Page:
The other problem I have with being in a position of authority is that I detest telling people what to do. I pretty much have an "each to their own" attitude unless someone is encroaching on someone else's freedom to be who they want to be and do what they want to do.

I was a senior library assistant a few years ago and I didn't have enough work to do myself to make me feel comfortable telling my subordinate what to do. It was kinda "Do what you will, so long as together we get all the work done in time". That "subordinate" became my best friend. When I left she actually took over my position and she's much better at creating work for herself and bossing other people around - she's an ENFJ.
Same as me. Except I do not mind bossing people around.

I have been a leader many times... at work, on youth group trips, etc. I am emotional and I deal with conflict pretty well. I don't like it, but I think it's part of life and needs to be dealt with (and not in a 'bury head in sand' sort of way). Being direct is effective and refreshing. And actually solves more problems than it creates (long term).

that said - the examples you list in the original post are ABOVE AND BEYOND what I've ever dealt with as a manager. that's like a crash course in leadership, not your typical. hats off to you to surviving that!

P.S. i hope it doesn't scare you off from challenging yourself in the future!
 

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Overall, being in leadership is something that I'm constantly struggling with. I've been appointed to these positions by others "above" me because they trusted me to be responsible for the position and knew things would be in good hands with me.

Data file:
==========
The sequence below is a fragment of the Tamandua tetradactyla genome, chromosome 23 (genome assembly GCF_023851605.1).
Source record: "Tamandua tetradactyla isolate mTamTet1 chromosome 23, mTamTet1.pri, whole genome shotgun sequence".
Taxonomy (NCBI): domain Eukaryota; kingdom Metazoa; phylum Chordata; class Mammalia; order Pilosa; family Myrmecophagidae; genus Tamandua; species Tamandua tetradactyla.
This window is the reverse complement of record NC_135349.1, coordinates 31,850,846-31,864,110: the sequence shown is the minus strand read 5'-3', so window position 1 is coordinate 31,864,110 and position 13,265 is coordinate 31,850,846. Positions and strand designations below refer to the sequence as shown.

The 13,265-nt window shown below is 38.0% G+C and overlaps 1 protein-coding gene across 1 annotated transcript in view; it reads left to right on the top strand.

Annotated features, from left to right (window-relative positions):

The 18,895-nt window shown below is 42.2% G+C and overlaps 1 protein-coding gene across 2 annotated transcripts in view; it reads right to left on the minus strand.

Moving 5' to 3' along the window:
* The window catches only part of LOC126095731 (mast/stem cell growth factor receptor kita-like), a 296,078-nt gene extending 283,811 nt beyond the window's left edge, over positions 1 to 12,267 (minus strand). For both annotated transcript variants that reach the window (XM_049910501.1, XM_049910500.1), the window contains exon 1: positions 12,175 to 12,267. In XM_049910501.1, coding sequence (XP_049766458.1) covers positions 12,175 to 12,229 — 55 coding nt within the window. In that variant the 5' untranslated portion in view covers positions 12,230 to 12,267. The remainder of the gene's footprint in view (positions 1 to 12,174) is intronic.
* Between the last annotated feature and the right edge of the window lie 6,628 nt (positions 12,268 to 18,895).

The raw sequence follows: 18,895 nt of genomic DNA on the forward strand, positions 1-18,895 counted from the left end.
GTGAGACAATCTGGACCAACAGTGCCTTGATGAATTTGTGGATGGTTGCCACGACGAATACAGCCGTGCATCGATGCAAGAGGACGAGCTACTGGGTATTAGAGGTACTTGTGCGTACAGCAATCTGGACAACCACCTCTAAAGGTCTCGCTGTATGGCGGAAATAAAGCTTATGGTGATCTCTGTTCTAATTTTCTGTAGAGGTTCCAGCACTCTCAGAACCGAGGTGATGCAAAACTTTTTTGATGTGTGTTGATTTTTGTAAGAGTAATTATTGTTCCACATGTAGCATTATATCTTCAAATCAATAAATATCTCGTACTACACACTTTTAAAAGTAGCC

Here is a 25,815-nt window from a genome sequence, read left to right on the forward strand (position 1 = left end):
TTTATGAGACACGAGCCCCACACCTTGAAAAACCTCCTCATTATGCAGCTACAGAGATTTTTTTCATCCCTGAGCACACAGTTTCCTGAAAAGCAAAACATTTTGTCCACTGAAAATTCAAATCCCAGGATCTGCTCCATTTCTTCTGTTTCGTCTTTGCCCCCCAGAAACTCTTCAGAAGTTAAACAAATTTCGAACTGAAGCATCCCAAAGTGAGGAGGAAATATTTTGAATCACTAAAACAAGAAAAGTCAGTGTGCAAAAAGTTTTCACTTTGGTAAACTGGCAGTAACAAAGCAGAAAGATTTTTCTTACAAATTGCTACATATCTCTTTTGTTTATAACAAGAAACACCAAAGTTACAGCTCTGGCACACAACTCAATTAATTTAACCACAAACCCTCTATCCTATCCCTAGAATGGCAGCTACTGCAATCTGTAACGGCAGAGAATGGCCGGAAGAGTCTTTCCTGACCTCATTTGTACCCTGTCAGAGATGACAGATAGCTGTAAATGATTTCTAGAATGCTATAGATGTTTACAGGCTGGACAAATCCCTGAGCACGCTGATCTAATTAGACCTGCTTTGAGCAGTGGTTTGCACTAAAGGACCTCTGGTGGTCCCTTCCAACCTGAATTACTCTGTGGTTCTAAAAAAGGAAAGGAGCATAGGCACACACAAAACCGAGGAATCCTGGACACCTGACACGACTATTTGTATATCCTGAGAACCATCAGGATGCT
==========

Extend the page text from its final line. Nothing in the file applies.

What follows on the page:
However, this is when things bother me. I feel that once everyone has their assigned tasks, they should be able to self-motivate themselves and initiate progress on their own, without me having to check up on them and be a mommy. As a leader, I would consider myself firm, but gentle, and I think people take advantage of the latter. Once they see I'm not too authoritative/commanding, they start slacking off on their responsibilities. And then it becomes a case where I will have to check up on them, ask them to finish things, and then in cases where they get busy with other things, they'll end up not doing it.

And that's a really subtle type of conflict.

By the time it reaches this, I guess they expect me to be a pushover but I'm really firm. And I'll say calmly and clearly what the expectations are. And then they see this as hostile or problematic, and completely ignore me.

I know im generalizing by the way, but this refers to some experiences i've had. I feel like I am bad at "laying down the law" because i'm not too authoritative or commanding. I enjoy working with coworkers who are though. I feel like it's a good balance of being firm, gentle, authoritiatve, and effective.